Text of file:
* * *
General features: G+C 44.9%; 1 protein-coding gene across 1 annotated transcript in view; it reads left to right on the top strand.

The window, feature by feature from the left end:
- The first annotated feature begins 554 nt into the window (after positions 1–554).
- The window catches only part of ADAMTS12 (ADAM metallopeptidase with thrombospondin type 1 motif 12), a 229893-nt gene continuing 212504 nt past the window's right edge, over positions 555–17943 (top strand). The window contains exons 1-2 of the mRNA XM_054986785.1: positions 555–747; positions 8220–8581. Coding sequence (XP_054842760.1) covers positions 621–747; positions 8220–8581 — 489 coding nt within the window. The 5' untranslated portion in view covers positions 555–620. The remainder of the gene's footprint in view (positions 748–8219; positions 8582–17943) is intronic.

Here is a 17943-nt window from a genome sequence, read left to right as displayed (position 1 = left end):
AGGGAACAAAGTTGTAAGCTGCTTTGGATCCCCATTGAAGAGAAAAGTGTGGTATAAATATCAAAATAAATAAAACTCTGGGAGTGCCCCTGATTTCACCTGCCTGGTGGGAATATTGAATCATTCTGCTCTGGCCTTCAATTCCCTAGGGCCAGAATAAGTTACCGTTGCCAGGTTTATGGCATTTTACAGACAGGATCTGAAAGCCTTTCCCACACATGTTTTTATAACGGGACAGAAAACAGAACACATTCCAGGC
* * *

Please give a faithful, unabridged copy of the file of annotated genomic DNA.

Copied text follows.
General features: G+C 44.9%; 1 protein-coding gene across 1 annotated transcript in view; it reads left to right on the top strand.

The window, feature by feature from the left end:
- The first annotated feature begins 554 nt into the window (after positions 1–554).
- The window catches only part of ADAMTS12 (ADAM metallopeptidase with thrombospondin type 1 motif 12), a 229893-nt gene continuing 212504 nt past the window's right edge, over positions 555–17943 (top strand). The window contains exons 1-2 of the mRNA XM_054986785.1: positions 555–747; positions 8220–8581. Coding sequence (XP_054842760.1) covers positions 621–747; positions 8220–8581 — 489 coding nt within the window. The 5' untranslated portion in view covers positions 555–620. The remainder of the gene's footprint in view (positions 748–8219; positions 8582–17943) is intronic.

Here is a 17943-nt window from a genome sequence, read left to right as displayed (position 1 = left end):
AGGGAACAAAGTTGTAAGCTGCTTTGGATCCCCATTGAAGAGAAAAGTGTGGTATAAATATCAAAATAAATAAAACTCTGGGAGTGCCCCTGATTTCACCTGCCTGGTGGGAATATTGAATCATTCTGCTCTGGCCTTCAATTCCCTAGGGCCAGAATAAGTTACCGTTGCCAGGTTTATGGCATTTTACAGACAGGATCTGAAAGCCTTTCCCACACATGTTTTTATAACGGGACAGAAAACAGAACACATTCCAGGC